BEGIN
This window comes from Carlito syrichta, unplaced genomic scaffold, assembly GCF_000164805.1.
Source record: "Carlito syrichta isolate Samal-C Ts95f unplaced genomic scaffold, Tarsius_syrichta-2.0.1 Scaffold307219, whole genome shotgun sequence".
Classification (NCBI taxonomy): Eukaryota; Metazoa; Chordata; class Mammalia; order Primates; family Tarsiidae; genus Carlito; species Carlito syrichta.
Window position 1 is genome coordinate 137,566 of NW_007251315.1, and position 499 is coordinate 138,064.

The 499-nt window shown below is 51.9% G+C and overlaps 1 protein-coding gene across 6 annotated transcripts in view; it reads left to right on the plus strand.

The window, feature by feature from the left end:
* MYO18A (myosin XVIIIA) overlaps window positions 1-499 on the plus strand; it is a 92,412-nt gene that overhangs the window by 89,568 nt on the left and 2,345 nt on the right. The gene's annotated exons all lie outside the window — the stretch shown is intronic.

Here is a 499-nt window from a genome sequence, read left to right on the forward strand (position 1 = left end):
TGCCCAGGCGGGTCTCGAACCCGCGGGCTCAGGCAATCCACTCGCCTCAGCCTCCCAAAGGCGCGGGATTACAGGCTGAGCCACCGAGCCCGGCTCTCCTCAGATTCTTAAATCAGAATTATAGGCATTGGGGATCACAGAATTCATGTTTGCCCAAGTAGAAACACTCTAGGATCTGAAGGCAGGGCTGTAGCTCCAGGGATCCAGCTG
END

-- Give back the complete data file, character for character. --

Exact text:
This window comes from Carlito syrichta, unplaced genomic scaffold, assembly GCF_000164805.1.
Source record: "Carlito syrichta isolate Samal-C Ts95f unplaced genomic scaffold, Tarsius_syrichta-2.0.1 Scaffold307219, whole genome shotgun sequence".
Classification (NCBI taxonomy): Eukaryota; Metazoa; Chordata; class Mammalia; order Primates; family Tarsiidae; genus Carlito; species Carlito syrichta.
Window position 1 is genome coordinate 137,566 of NW_007251315.1, and position 499 is coordinate 138,064.

The 499-nt window shown below is 51.9% G+C and overlaps 1 protein-coding gene across 6 annotated transcripts in view; it reads left to right on the plus strand.

The window, feature by feature from the left end:
* MYO18A (myosin XVIIIA) overlaps window positions 1-499 on the plus strand; it is a 92,412-nt gene that overhangs the window by 89,568 nt on the left and 2,345 nt on the right. The gene's annotated exons all lie outside the window — the stretch shown is intronic.

Here is a 499-nt window from a genome sequence, read left to right on the forward strand (position 1 = left end):
TGCCCAGGCGGGTCTCGAACCCGCGGGCTCAGGCAATCCACTCGCCTCAGCCTCCCAAAGGCGCGGGATTACAGGCTGAGCCACCGAGCCCGGCTCTCCTCAGATTCTTAAATCAGAATTATAGGCATTGGGGATCACAGAATTCATGTTTGCCCAAGTAGAAACACTCTAGGATCTGAAGGCAGGGCTGTAGCTCCAGGGATCCAGCTG